It’s March, and Spring Break ’14 is all but a distant memory. For those of you on semesters, it’s time to start catching up on everything you missed during the first eight weeks of class. For those of you on quarters, you’re still getting to know your newest syllabi and June seems a looong way off…

Regardless of the timetable your university is on, chances are you’re all wrestling with one horrible question: summer school?

There are lots of reasons to go to summer school…

1. (possible) access to classes that are maybe too crowded and over-enrolled during the regular school year

2. a concentrated course plan to fit into an accelerated seasonal schedule – though classes will take up more of your immediate time, you’ll knock ’em out in fewer calendar days

3a. the fact that it’s summer, thus you’re likely to get a more relaxed experience

3b. the fact that most summer session courses are staffed by graduate students and/or part-timers, thus you’re likely to get an *easier* experience

That last one’s just a little tip from me to you, though I definitely don’t think the *easy* route is always the best one, especially not for core or major courses.

So sigh, it looks like summer school is the answer and I’ll see you in Unairconditioned Building #C-1845 from 8 am to noon, Monday through Thursday, for six to eight weeks this July/August…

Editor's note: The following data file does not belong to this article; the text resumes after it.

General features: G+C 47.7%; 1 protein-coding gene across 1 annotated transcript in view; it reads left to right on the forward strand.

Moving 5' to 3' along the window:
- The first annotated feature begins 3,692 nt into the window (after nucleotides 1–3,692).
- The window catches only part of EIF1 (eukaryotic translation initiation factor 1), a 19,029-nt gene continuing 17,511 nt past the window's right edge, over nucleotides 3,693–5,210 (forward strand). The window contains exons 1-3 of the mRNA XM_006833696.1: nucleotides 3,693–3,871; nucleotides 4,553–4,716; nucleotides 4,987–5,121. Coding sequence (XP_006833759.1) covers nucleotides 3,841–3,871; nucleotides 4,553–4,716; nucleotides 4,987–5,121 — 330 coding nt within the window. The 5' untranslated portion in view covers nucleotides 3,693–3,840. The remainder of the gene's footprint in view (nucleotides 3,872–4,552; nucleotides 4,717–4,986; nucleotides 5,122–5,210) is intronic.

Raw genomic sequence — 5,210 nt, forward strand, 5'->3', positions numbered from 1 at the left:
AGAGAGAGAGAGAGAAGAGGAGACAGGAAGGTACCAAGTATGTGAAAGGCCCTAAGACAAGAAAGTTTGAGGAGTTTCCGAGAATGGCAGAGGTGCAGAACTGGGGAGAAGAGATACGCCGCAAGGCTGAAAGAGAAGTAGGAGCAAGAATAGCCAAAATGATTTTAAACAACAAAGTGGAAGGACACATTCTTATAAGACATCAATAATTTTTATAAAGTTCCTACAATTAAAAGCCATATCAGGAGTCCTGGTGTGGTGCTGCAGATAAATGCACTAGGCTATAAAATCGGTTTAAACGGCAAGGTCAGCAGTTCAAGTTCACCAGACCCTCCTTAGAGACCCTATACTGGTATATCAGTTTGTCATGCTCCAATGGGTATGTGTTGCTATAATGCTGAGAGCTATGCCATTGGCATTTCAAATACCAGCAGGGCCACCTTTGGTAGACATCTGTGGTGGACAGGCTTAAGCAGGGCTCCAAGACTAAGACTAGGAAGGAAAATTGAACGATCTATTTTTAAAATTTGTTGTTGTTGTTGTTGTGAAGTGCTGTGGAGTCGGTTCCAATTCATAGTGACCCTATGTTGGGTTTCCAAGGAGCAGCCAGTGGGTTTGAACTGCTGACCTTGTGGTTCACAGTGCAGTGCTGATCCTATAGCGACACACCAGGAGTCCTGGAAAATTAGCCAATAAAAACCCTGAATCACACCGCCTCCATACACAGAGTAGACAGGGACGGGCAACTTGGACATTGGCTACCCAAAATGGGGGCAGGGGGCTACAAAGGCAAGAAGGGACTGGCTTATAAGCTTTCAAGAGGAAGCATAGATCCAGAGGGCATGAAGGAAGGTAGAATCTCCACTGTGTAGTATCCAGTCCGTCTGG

Except that I really don’t think you should go to summer school. Actually, I would advise against it.

Summer courses generally cost a bit more than their regular session counterparts, but cost shouldn’t be your primary deterrent. Time should.

As an undergrad, you’re blessed with three-ish months every year wherein goofing around at a for-fun job is ok. But rather than blowing all your tips partying with your coworkers after a dinner shift at Chili’s or wherever, what you should be doing with all that extra summer time is networking – shadowing a professional (even an entry level professional) in your fields (fields, not field!!) of interest, volunteering on the front lines of whatever crisis call center, animal rescue, self-help summer camp, or social media blitzkrieg agency you see yourself pursuing, and making connections. Because the job market today is tough, and your college degree – the one you’re not quite done with – is devaluing as we speak.

This summer, work at Chili’s (because bills don’t take summer vacation) and work on your career. The degree of importance this time in your life holds cannot be overstated, and the wider world eventually gets us all.

Need some school advice? Make an appointment for virtual office hours right here.


(pictured: your summer should be stimulating!! image via Shutterstock)

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